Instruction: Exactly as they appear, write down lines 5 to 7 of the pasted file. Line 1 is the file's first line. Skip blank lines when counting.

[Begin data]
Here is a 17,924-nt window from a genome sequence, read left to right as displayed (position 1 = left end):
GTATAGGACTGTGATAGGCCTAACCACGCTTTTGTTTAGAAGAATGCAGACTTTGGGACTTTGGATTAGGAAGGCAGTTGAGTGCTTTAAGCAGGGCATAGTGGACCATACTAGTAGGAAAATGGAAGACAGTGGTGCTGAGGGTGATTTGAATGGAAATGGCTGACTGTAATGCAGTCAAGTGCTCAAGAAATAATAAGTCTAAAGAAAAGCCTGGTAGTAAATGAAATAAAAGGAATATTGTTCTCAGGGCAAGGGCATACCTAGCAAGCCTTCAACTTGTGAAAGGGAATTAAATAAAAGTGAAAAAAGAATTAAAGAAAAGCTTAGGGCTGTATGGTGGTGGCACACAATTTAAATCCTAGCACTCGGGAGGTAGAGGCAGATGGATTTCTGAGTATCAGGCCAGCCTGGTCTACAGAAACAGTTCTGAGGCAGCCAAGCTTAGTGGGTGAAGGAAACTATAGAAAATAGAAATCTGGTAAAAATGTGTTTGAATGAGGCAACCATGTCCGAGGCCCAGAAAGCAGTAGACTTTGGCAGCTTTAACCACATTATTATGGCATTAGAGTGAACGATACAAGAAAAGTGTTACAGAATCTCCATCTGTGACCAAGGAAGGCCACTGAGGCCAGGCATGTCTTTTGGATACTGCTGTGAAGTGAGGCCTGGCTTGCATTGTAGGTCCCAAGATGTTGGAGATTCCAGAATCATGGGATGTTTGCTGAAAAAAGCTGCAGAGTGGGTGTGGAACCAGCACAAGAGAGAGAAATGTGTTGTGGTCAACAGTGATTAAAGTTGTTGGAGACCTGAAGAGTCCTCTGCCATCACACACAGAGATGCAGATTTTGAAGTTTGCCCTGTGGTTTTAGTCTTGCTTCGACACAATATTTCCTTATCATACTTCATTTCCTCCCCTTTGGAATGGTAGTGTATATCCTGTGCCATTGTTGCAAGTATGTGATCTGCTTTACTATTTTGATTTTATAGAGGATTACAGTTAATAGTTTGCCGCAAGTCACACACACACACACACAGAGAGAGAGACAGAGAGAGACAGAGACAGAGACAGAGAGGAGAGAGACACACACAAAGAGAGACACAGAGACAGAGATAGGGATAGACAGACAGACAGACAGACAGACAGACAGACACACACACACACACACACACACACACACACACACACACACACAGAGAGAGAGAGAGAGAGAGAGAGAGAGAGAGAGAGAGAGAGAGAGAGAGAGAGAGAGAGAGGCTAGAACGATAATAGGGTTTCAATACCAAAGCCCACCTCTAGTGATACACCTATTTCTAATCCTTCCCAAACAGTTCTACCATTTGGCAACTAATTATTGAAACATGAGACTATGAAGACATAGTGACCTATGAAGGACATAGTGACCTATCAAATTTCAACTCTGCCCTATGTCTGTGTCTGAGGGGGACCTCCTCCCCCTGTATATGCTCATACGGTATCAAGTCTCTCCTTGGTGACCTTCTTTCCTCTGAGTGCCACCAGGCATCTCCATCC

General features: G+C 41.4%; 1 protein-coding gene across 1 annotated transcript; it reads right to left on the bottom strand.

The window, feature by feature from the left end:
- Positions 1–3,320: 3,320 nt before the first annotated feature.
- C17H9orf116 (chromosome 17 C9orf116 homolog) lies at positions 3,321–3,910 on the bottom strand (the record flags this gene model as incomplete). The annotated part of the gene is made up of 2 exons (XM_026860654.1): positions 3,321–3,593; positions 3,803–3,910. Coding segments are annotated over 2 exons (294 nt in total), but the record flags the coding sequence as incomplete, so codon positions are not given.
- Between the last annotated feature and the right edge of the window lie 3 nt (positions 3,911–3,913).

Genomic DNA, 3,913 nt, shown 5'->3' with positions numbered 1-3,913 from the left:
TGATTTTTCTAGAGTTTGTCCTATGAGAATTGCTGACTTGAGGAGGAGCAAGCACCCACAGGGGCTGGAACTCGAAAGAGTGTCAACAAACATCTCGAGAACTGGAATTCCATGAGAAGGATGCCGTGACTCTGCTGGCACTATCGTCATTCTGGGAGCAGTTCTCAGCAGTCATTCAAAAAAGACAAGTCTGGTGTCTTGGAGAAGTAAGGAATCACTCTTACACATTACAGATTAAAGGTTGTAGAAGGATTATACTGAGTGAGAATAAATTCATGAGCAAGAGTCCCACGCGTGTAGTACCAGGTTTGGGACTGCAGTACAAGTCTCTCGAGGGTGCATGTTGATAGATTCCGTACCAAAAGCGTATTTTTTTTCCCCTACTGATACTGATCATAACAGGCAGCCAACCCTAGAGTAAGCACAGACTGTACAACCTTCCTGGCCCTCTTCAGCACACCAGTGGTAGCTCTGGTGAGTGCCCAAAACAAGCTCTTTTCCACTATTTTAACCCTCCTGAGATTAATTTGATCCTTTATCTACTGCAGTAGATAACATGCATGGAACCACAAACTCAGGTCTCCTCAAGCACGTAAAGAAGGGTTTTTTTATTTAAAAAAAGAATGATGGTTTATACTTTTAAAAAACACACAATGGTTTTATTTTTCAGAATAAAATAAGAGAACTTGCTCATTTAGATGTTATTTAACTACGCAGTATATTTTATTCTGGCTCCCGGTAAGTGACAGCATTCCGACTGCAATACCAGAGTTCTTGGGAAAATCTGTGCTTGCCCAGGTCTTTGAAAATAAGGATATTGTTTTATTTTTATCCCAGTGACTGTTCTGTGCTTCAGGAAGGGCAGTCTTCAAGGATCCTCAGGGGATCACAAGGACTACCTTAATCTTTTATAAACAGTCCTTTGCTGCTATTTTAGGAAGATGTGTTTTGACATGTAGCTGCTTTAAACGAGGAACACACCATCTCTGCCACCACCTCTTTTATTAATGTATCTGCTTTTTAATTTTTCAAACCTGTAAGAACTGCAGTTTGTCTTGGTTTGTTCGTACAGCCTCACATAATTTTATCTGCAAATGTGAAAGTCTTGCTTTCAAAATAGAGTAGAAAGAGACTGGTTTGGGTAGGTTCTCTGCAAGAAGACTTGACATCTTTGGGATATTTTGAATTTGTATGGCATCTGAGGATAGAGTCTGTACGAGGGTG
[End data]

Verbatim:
- Positions 1–3,320: 3,320 nt before the first annotated feature.
- C17H9orf116 (chromosome 17 C9orf116 homolog) lies at positions 3,321–3,910 on the bottom strand (the record flags this gene model as incomplete). The annotated part of the gene is made up of 2 exons (XM_026860654.1): positions 3,321–3,593; positions 3,803–3,910. Coding segments are annotated over 2 exons (294 nt in total), but the record flags the coding sequence as incomplete, so codon positions are not given.
- Between the last annotated feature and the right edge of the window lie 3 nt (positions 3,911–3,913).